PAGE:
Five-way venture, including Uber Freight, looks to pay drivers in two hours
ATLANTA — A joint initiative among five separate companies, including Uber Freight, to pay drivers as fast as two hours after receiving documentation is several months old, but some of its participants laid out the specifics to an audience of fintech professionals at a key conference.
What Uber Freight (NYSE: UBER) is calling LightningPay was announced in October. Since the scheduled representative from Uber Freight was not able to join the panel at the Mobile Payments Conference at the Westin Atlanta Perimeter North hotel due to illness, panelists from one company with a well-known name — Mastercard — and one rising star in the payments ecosystem — Branch — were tasked with explaining their product that, if successful, could put a serious dent in factoring.
Atif Siddiqi, the founder and CEO of Branch, was joined by Luis Silva, the vice president of digital partnerships with Mastercard, on the panel. But LightningPay is actually a project of five total players. Joining Branch, Mastercard and Uber Freight, Marqeta is a payments platform that already had been partnering with Uber Freight on fuel payments to drivers, and Evolve Bank & Trust, which provides the cash for the rapid payments. (In its announcement of the initiative last fall, Marqeta described its role as the “card-issuing platform.”)
Branch’s role, according to Siddiqi, is primarily as the software provider to LightningPay but also the administrator of “digital wallets,” where Uber Freight drivers would have their payments deposited.
Uber Freight, in its own online information about LightningPay, doesn’t just say it pays in two hours. The offering receives the capital-letters treatment and is dubbed “2-Hour Settlements.”
Siddiqi told the audience that most drivers now are paid on a 30- or 60-day basis, though it was noted to him that it is likely the vast majority of drivers are factoring to be paid faster than that but take a “haircut” in a reduced payout. On its website, Uber Freight said it now pays a driver’s factoring company in 30 days, so the driver is paid faster by the factoring company, with that company then assuming the extra wait time. But it also said users of its current QuickPay program are paid in seven days or less.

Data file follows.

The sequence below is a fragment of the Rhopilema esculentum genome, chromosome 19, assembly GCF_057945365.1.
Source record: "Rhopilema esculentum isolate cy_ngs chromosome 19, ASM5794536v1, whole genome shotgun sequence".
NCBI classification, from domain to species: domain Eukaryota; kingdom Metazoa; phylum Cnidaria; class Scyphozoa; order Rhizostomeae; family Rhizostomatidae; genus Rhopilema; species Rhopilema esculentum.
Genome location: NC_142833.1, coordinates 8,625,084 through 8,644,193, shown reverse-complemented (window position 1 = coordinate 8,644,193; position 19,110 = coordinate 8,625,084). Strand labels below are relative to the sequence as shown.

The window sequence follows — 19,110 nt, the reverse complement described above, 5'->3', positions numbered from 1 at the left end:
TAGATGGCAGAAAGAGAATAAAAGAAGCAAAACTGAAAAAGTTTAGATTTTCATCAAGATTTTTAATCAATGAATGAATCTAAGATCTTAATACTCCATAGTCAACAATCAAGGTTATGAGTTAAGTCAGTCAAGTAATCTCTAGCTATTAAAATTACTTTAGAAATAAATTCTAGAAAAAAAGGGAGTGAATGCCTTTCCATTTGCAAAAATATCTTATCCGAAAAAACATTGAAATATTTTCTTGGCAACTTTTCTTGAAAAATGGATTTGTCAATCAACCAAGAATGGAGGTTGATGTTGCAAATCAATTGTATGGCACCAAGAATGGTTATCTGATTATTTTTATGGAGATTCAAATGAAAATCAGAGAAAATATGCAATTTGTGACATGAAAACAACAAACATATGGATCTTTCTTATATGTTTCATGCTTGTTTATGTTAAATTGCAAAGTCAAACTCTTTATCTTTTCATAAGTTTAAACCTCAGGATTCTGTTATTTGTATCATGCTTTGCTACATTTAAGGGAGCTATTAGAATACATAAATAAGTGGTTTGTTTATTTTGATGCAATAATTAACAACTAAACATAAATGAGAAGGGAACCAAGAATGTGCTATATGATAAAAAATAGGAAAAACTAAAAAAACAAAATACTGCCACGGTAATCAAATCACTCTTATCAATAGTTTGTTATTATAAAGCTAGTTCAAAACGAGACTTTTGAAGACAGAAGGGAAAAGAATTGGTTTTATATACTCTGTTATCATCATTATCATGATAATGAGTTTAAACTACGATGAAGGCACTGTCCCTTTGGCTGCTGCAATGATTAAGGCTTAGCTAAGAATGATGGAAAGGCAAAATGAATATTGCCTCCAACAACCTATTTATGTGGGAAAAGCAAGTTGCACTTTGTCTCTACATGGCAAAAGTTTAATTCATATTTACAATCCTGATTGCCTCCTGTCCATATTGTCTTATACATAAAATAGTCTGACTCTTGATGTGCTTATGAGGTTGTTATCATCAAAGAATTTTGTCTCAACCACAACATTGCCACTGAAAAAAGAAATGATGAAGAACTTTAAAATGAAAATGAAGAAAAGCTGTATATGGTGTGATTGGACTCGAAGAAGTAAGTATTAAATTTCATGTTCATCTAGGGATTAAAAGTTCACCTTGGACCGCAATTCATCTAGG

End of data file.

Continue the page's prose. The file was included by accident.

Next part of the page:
Siddiqi said factoring “has its role in the ecosystem,” but he then offered a combination of criticism of factoring and praise for LightningPay. “What we’ve looked at is how do you create this very frictionless experience for owner-operators so they can get started from day one,” Siddiqi said.
Factoring, Siddiqi added, has “a lot of delays in submitting paperwork, a lot of delays around the underwriting.” He also was critical of factoring relationships that tie a driver to a certain factoring company for a designated period.
“These are some of the things that differentiate us from factoring,” Siddiqi said.
The marketing of LightningPay includes a section of the Uber Freight app with a link that takes the user directly to Branch, Siddiqi said.
Asked how any of the partners in the initiative get paid, given there are no fees extracted from the payments going to drivers, Siddiqi said exchange fees, paid by the merchants where the Uber Freight/Mastercard card is swiped, provides a revenue stream for LightningPay.
With no Uber Freight representative able to attend the conference, describing its interest in the initiative was necessarily second hand. But Siddiqi said none of the exchange fees collected from merchants are distributed to Uber Freight. Its interest is in making its digital brokerage offering more attractive than the competition.
“(Uber Freight) comes out and says to new operators, here is our new value proposition,” Siddiqi said.
While no specific figures were given on the number of carriers that Uber Freight has signed up for LightningPay, Siddiqi did say that within several months of joining the program, drivers using the product were taking 30% more loads than before.
“They are more productive if they know they are getting their money today,” he said.
While the LightningPay offering on its surface looks like it could damage factoring, the latter industry is attracting new entrants. Beyond the acquisition pulled off last year by Triumph Bancorp in buying HubTran (NASDAQ: TBK), and some belief that it is ripe for consolidation (in part to take on the behemoth of Triumph), factoring is seen as enough of an opportunity that just last week a group of factoring executives launched a new factoring company called Transcap.
LightningPay’s focus so far has been on single owner-operators, according to Siddiqi. But Branch and the other partners are now studying how it can be expanded to smaller fleets, which he defined as five to 20 trucks.
“Their needs might be different,” said Siddiqi, noting that tailoring the suite of products to smaller fleets will need to be developed.
Mastercard’s role is not just to brand the card that Uber Freight users will be using. (The digital wallet is administered by Branch, with funds paid into it coming from Evolve Bank.)
For example, Silva said Mastercard’s current fuel card with Uber Freight can be activated using biometrics at the pump, eliminating the need for a driver to have to go into the store for approval. That sort of technology can also be brought to the LightningPay product, “and that differentiates value,” Silva said.
Discounts from using the Uber Freight card are available at Love’s, with other outlets possibly being added in the future, according to an Uber Freight summary of its card offerings including LightningPay.
Editor’s note: John Kingston, the author of this article, moderated the panel.